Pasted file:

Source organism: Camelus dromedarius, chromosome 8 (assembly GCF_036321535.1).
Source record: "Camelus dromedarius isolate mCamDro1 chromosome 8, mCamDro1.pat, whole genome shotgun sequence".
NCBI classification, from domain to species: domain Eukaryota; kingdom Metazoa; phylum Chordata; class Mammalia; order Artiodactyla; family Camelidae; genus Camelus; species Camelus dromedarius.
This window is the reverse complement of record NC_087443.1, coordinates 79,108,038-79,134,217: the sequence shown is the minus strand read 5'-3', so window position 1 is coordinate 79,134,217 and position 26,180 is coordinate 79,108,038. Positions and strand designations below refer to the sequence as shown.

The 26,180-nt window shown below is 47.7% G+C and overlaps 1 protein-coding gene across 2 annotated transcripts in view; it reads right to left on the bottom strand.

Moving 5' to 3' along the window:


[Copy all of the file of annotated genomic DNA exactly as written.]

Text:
Source organism: Camelus dromedarius, chromosome 8 (assembly GCF_036321535.1).
Source record: "Camelus dromedarius isolate mCamDro1 chromosome 8, mCamDro1.pat, whole genome shotgun sequence".
NCBI classification, from domain to species: domain Eukaryota; kingdom Metazoa; phylum Chordata; class Mammalia; order Artiodactyla; family Camelidae; genus Camelus; species Camelus dromedarius.
This window is the reverse complement of record NC_087443.1, coordinates 79,108,038-79,134,217: the sequence shown is the minus strand read 5'-3', so window position 1 is coordinate 79,134,217 and position 26,180 is coordinate 79,108,038. Positions and strand designations below refer to the sequence as shown.

The 26,180-nt window shown below is 47.7% G+C and overlaps 1 protein-coding gene across 2 annotated transcripts in view; it reads right to left on the bottom strand.

Moving 5' to 3' along the window: